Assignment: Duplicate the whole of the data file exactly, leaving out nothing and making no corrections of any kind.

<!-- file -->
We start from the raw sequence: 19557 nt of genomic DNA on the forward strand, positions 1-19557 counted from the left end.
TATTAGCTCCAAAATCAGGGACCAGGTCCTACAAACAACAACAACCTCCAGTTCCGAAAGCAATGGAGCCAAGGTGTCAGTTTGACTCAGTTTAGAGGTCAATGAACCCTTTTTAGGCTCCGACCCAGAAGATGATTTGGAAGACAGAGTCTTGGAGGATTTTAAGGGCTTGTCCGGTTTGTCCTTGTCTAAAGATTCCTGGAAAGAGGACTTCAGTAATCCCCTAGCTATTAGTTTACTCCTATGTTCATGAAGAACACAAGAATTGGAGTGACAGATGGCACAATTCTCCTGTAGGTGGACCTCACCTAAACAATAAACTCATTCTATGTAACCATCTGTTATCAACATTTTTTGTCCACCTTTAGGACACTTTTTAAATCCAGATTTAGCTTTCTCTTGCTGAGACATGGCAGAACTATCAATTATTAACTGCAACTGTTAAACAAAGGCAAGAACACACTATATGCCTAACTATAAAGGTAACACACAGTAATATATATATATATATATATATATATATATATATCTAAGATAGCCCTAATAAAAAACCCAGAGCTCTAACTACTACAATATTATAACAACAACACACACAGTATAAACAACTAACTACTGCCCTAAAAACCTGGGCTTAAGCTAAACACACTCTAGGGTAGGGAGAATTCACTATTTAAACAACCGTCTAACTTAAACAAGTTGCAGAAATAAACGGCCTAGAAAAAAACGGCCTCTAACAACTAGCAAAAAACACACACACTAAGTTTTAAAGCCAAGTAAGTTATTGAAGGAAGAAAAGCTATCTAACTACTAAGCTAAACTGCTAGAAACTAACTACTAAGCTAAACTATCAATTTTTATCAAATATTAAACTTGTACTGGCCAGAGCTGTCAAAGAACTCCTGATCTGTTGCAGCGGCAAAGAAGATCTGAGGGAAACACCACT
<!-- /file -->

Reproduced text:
We start from the raw sequence: 19557 nt of genomic DNA on the forward strand, positions 1-19557 counted from the left end.
TATTAGCTCCAAAATCAGGGACCAGGTCCTACAAACAACAACAACCTCCAGTTCCGAAAGCAATGGAGCCAAGGTGTCAGTTTGACTCAGTTTAGAGGTCAATGAACCCTTTTTAGGCTCCGACCCAGAAGATGATTTGGAAGACAGAGTCTTGGAGGATTTTAAGGGCTTGTCCGGTTTGTCCTTGTCTAAAGATTCCTGGAAAGAGGACTTCAGTAATCCCCTAGCTATTAGTTTACTCCTATGTTCATGAAGAACACAAGAATTGGAGTGACAGATGGCACAATTCTCCTGTAGGTGGACCTCACCTAAACAATAAACTCATTCTATGTAACCATCTGTTATCAACATTTTTTGTCCACCTTTAGGACACTTTTTAAATCCAGATTTAGCTTTCTCTTGCTGAGACATGGCAGAACTATCAATTATTAACTGCAACTGTTAAACAAAGGCAAGAACACACTATATGCCTAACTATAAAGGTAACACACAGTAATATATATATATATATATATATATATATATATATCTAAGATAGCCCTAATAAAAAACCCAGAGCTCTAACTACTACAATATTATAACAACAACACACACAGTATAAACAACTAACTACTGCCCTAAAAACCTGGGCTTAAGCTAAACACACTCTAGGGTAGGGAGAATTCACTATTTAAACAACCGTCTAACTTAAACAAGTTGCAGAAATAAACGGCCTAGAAAAAAACGGCCTCTAACAACTAGCAAAAAACACACACACTAAGTTTTAAAGCCAAGTAAGTTATTGAAGGAAGAAAAGCTATCTAACTACTAAGCTAAACTGCTAGAAACTAACTACTAAGCTAAACTATCAATTTTTATCAAATATTAAACTTGTACTGGCCAGAGCTGTCAAAGAACTCCTGATCTGTTGCAGCGGCAAAGAAGATCTGAGGGAAACACCACT